Victoria’s Royal Commission into Family Violence does include seniors in its terms of reference. Despite this, the media and societal focus is still mainly on women of child-bearing age and children. We need to recognise that family violence does not stop just because the victim is older. Actually, that is often when it starts.

Prevalent ageist attitudes mean that older people’s rights are minimised or discounted in favour of the interests of younger generations. An example is when adult children take control of their parent’s finances in the expectation that they will one day inherit everything anyway.

Ageism is a key factor

Just as addressing gender inequality and ensuring respect for women are central to stopping violence against women, so is overcoming ageism. Promoting the dignity and inherent value of older people is a crucial component of elder abuse prevention.

In recent years, this issue has attracted some government attention. A helpline operates in every state and territory, but there is no nationally consistent approach. The level of assistance available varies from a telephone and referral service to an integrated legal and case management model, such as that provided by Seniors Rights Victoria.

Elder abuse is experienced at the individual and family level, but to address it we need action at all levels:

  • Building societal awareness of elder abuse as a serious social and public health problem and a real and devastating family violence issue, and addressing ageism as a key causative factor.

  • Systematic and ongoing professional development of those who regularly come into contact with older people (for example, GPs and hospital staff), so that they can recognise and respond appropriately to elder abuse.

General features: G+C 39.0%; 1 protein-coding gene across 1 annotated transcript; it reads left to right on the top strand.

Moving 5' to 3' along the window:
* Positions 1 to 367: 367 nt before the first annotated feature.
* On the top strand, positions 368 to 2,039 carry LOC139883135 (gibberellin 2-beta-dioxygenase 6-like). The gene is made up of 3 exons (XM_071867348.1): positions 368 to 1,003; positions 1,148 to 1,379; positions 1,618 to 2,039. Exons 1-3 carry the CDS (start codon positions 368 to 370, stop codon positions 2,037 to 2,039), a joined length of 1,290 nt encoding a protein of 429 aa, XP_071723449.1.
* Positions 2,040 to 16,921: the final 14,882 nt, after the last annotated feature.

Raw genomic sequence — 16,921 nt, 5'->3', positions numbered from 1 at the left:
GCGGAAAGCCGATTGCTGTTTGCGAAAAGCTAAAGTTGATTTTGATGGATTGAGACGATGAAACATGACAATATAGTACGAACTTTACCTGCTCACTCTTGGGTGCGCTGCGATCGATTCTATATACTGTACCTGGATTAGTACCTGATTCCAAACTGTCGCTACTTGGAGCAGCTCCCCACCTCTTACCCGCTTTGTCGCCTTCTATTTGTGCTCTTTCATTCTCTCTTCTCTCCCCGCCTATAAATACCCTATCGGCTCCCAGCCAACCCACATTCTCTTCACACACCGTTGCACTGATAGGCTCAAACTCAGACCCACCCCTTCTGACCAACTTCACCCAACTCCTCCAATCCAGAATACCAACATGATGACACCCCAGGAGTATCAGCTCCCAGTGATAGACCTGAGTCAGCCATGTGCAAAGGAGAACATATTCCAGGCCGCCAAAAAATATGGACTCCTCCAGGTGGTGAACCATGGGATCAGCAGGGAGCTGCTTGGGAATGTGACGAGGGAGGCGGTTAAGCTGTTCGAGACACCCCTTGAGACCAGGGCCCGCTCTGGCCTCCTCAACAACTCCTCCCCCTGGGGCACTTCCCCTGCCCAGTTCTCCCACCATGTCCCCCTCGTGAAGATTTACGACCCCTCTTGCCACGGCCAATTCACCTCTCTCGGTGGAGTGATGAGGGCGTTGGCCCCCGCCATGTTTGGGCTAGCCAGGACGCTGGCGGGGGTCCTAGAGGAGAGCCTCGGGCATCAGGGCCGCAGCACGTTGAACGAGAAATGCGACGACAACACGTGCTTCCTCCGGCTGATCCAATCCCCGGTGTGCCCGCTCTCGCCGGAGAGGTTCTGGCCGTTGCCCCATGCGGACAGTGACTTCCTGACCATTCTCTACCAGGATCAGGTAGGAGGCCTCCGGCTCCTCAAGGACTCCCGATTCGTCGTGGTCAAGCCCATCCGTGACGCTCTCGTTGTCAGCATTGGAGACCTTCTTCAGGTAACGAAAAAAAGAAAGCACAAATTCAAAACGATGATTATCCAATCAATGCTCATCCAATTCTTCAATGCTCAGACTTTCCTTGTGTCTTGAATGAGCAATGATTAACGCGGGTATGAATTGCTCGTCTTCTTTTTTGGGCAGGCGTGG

• Empowering older people to safeguard their personal and financial security and providing service responses that uphold the human rights we all share – to live in safety and free from violence.


This article was co-authored by Cybele Stockley, project officer from Seniors Rights Victoria. Older Victorians experiencing elder abuse can get help by calling Seniors Rights Victoria on 1300 368 821 Monday to Friday, 10am to 5pm. Services include a helpline, specialist legal services, short-term support and advocacy for individuals and community and professional education.

The National Sexual Assault, Family & Domestic Violence Counselling Line – 1800 RESPECT (1800 737 732) – is available 24 hours a day, seven days a week for any Australian who has experienced, or is at risk of, family and domestic violence and/or sexual assault.

This article was originally published on The Conversation.

The feature image is by Rasmus Andersson, CC BY-NC 2.0.

Comments

This highlights the importance of early intervention to address adolescent family violence within the family.
Mary
Thanks for your comment, Mary. You may be interested in our recent article on adolescent violence in the home: https://aifs.gov.au/cfca/2015/12/08/adolescent-violence-home-how-it-different-adult-family-violence
Ken Knight
My husband and I suffered parental abuse over a very long and hard 10 years. We told nobody. We were bullied and abused daily. Six years ago it stopped. We moved states, we had to walk away from our grand children. It was hard, but she would have killed me had we not moved. Three years ago we had to move back because her children were taken into care, who now are living with us. I always have to look over my shoulder, my car doors are always locked as is my home. Its a terrible thing to admit that your child hits you and mentslly abuses you. BUT we cannot let these children continue to rule our lives. We have to stand up and be strong and take back our lives.